Mark: I’m sure Geneva will agree, we work at theatres all over the country and sometimes you feel like you’re just passing through.  At the Playhouse, you know you are in the midst of something special. You look at those posters on the walls in the lobby and in the green room and you know you are a little part of a larger history, which is very important.

Geneva: That’s true. Westport is honestly my favorite place to perform, maybe because of the history, but also because of the energy of the theatre.  With all its history, Westport is more vital than ever.  It’s the range of work and the quality of the productions that keeps me coming back to Westport.  And I love the casts you manage to assemble, and who doesn’t love Bruce (Playhouse Company Manager)?  Or maybe it’s the snacks…

Mark:  And I’m really looking forward to the 2012 Season Mark Lamos has put together. And the snacks…

AK: Since you have my ear…obviously – is there a script you are dying to read for our audience? 

Mark:   Oh, man.  Yeah, I have a list.  I’d love to do a George S. Kauffman play.  Maybe Stage Door or June Moon.  Those plays are always so funny but they have a darker side to them, too.  Kauffman & Hart’s words are so distinct and witty, they really seem like they would read well.  Hey, Geneva would be good in one of those!

Geneva: And I wouldn’t be surprised if there were a role or two for you, Mark…

 Mark: Well, maybe…. I’d also like to do something by William Inge.  And I enjoyed directing David Wiltse’s The Greatest Gift because it was a chance to bring a new work to the Playhouse, something which felt exciting and different.  There must be a few great plays out there just waiting to be spoken for the first time.

Geneva:  I recently read a script by Chris Goutman called Ocean Drive and I thought of Westport.  It’s an adult love story that has overtones of Alan Ayckbourn and Noel Coward.  Sexy and funny and smart.  Like little bear’s porridge, it seems just right for audiences at Westport!

AK: Lastly, what’s next for you both?  How can we see you and your work outside of Connecticut and the Playhouse stage?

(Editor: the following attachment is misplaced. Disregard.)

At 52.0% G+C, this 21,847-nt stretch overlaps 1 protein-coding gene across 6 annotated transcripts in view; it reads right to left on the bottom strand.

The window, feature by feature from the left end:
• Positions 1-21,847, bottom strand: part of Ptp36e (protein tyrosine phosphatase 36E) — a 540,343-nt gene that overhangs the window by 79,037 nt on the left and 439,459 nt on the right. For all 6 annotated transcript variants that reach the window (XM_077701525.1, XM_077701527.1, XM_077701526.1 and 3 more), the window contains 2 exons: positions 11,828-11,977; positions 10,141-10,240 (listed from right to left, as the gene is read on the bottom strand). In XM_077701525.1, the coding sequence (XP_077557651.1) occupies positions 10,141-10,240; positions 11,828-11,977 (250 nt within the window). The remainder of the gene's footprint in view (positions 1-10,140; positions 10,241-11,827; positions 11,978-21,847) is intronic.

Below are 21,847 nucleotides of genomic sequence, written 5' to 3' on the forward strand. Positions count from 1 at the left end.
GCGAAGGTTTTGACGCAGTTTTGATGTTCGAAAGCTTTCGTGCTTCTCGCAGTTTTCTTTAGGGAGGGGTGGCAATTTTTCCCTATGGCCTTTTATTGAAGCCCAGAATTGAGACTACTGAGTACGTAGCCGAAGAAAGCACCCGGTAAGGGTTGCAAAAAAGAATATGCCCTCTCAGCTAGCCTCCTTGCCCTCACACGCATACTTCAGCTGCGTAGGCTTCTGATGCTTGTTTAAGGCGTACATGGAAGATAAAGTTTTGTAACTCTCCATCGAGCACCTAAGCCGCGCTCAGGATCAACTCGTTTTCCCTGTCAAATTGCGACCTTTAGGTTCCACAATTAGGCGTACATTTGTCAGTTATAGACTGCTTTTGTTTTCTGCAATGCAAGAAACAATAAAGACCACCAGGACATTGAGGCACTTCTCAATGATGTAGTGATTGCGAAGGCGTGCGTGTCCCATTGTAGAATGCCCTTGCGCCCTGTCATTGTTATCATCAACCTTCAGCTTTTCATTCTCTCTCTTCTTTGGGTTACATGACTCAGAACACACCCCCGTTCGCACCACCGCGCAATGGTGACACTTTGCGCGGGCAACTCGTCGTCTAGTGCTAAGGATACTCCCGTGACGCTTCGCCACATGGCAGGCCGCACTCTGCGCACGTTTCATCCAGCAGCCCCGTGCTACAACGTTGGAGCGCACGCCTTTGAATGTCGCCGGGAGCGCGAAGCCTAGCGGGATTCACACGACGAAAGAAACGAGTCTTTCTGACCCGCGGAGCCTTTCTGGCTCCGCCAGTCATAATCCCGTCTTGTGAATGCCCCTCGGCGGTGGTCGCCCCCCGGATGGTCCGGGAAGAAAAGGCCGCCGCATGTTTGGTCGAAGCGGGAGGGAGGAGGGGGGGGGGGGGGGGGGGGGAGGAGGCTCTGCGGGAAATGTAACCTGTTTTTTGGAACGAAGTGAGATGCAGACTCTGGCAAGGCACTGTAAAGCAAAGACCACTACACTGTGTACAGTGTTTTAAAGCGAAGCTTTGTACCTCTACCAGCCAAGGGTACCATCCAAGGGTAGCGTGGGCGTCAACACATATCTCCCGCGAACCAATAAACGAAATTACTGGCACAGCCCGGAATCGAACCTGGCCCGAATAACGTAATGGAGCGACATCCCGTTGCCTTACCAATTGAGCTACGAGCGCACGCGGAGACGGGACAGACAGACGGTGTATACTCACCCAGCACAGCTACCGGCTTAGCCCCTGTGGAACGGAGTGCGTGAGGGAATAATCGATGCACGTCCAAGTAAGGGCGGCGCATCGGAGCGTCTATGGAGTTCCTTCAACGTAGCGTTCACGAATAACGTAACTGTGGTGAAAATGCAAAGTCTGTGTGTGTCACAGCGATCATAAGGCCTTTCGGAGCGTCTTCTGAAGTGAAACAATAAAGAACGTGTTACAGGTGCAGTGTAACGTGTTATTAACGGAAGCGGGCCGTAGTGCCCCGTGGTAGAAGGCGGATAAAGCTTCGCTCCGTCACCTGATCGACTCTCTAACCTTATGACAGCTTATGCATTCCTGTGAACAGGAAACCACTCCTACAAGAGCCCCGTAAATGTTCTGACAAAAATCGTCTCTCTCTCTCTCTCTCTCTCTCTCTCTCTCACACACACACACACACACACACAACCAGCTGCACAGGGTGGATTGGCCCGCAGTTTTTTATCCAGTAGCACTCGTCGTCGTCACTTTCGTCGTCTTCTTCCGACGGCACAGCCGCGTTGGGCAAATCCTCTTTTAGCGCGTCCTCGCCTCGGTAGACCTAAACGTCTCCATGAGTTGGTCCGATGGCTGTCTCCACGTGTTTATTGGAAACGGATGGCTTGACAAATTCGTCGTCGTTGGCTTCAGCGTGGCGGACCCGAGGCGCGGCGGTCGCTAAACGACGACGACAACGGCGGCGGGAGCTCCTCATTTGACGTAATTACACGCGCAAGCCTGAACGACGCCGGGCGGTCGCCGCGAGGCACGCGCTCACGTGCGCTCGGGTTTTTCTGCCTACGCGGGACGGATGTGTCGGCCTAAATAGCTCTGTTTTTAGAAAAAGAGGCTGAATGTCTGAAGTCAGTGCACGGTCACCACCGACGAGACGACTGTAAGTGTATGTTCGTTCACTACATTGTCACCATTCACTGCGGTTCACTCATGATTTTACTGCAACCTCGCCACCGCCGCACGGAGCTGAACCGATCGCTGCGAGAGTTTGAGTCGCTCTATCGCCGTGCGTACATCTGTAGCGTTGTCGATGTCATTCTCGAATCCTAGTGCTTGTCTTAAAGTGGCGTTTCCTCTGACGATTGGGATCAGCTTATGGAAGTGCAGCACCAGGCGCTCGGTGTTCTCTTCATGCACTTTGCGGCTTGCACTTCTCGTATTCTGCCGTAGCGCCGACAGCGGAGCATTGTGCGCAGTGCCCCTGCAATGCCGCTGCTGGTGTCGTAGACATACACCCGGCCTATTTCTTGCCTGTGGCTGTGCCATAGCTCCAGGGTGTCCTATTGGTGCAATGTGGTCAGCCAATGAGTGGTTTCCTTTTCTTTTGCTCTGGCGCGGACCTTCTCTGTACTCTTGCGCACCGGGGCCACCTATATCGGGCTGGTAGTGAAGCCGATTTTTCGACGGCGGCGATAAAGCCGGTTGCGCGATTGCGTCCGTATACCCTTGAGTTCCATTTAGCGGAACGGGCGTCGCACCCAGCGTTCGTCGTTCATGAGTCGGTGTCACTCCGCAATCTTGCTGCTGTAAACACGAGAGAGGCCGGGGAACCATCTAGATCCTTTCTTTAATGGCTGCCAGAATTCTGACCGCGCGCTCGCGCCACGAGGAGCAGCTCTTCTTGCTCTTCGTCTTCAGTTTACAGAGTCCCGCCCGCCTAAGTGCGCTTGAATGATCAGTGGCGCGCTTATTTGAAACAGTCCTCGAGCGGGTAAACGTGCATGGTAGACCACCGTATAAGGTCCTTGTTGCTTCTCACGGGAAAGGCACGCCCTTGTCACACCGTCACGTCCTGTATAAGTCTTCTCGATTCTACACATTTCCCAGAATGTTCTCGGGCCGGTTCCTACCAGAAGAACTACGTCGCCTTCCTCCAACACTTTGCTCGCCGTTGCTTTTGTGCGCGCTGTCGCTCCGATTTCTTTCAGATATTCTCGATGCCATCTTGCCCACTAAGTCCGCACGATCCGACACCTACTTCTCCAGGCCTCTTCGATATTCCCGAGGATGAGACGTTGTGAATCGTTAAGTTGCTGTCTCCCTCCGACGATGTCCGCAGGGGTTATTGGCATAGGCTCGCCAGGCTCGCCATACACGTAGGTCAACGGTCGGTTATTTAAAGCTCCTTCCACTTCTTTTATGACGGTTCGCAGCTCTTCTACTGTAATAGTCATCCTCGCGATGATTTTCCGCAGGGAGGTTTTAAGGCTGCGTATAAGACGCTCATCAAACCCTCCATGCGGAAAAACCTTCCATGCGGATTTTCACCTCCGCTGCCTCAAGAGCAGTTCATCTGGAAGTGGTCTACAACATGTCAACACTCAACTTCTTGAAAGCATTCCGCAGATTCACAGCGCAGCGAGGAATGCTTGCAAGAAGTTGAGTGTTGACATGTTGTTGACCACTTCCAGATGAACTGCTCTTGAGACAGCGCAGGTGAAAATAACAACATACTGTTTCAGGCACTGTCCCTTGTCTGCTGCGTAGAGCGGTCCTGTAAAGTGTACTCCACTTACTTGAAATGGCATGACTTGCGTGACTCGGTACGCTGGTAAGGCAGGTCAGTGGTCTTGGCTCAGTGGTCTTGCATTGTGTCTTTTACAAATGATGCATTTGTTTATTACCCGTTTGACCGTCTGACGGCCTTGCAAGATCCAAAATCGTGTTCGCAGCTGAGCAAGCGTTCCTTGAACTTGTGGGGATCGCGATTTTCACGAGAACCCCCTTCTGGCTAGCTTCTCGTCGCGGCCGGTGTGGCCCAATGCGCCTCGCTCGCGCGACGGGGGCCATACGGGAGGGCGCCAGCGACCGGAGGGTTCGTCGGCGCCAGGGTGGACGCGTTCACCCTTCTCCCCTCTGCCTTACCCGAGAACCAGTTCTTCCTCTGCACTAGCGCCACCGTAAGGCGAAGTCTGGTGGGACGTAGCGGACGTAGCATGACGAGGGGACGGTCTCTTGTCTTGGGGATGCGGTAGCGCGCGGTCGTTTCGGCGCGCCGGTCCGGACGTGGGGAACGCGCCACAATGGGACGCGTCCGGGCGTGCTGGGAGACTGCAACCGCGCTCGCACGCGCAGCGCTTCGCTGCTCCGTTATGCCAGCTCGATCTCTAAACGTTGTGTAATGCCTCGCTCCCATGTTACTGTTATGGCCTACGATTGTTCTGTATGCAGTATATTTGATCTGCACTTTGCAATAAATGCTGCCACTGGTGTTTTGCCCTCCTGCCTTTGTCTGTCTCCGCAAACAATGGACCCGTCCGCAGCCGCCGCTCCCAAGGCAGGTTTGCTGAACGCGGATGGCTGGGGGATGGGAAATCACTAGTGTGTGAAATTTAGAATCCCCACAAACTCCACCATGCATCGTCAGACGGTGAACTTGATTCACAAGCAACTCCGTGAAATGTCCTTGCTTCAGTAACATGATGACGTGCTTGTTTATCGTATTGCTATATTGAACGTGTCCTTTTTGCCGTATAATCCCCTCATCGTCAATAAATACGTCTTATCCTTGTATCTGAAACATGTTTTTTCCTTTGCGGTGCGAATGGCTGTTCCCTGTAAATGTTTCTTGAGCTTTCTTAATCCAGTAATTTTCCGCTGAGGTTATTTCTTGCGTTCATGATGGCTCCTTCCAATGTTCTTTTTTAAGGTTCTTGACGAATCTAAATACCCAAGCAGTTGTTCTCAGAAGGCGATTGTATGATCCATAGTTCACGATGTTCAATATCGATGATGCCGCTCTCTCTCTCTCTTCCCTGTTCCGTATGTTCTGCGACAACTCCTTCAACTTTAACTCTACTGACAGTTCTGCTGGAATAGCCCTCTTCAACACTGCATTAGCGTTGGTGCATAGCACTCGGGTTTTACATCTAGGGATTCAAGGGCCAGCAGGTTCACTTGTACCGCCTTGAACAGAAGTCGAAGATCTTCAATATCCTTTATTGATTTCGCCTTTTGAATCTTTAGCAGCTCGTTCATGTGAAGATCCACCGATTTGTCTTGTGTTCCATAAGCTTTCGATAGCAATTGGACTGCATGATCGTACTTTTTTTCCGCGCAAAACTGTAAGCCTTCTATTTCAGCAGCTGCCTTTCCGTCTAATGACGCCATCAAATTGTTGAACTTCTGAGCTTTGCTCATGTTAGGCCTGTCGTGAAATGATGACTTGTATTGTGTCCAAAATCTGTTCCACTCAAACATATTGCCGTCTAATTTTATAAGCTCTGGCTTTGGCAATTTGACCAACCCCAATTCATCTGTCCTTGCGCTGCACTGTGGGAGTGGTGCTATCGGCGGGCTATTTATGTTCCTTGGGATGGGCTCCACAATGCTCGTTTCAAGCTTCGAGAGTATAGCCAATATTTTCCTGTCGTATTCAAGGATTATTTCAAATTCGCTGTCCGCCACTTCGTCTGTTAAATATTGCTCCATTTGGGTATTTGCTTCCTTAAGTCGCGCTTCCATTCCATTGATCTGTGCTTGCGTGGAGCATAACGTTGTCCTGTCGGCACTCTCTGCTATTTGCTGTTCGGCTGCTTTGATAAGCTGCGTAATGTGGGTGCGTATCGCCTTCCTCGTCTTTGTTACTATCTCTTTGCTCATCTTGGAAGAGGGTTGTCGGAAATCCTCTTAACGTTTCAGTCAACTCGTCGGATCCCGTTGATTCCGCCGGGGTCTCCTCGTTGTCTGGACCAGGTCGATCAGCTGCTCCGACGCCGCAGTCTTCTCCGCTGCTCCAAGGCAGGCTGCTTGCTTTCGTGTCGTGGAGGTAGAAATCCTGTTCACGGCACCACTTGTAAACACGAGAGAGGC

Mark:  I’m directing The 39 Steps at George Street Playhouse and The Hound of the Baskervilles at NJ Rep, both of which open in April.  And then I’ll be directing at The Cape Playhouse and Weston Playhouse this summer.  Last year, I got a chance to perform an Off- Broadway run of Tryst, a play I acted in at Westport.  We are talking about doing it again in the area later this year.  So, I’m excited about all of these projects, and grateful to have had such incredible experiences.  Of course, I hope to get back to Westport one day, too!

Geneva: I’m reopening a show called Hand to God at Ensemble Studio Theatre.  It’s a dark comedy by a young writer named Robert Askins and directed by Moritz Von Stuelpnagel.  Hand to God is the story of a mother and son dealing with the death of the father of the family.  They turn to the church for support and Margery starts a Christian puppet ministry for teenage kids.  And her son, Jason’s puppet gets possessed by the devil.  Or does he?  It’s a hysterical play that is able to move people, too.  The cast is unbelievable.  Steven Boyer who plays my son AND his puppet are not to be missed.  We reopen February 29th for a 5 week run and then, who knows where we might go next:  For information and tickets, go to

AK:  I just adore you guys.  Thanks so much for taking the time to talk to us here at the Playhouse, and thanks as always for the gift of your talent.  I can’t wait to work with you both again really soon!

Don’t miss the next Script in Hand Series performance at the Playhouse:  Stage Struck by Simon Gray, March 12th at 7pm.  All tickets:  $15.00

February 29, 2012

No comments: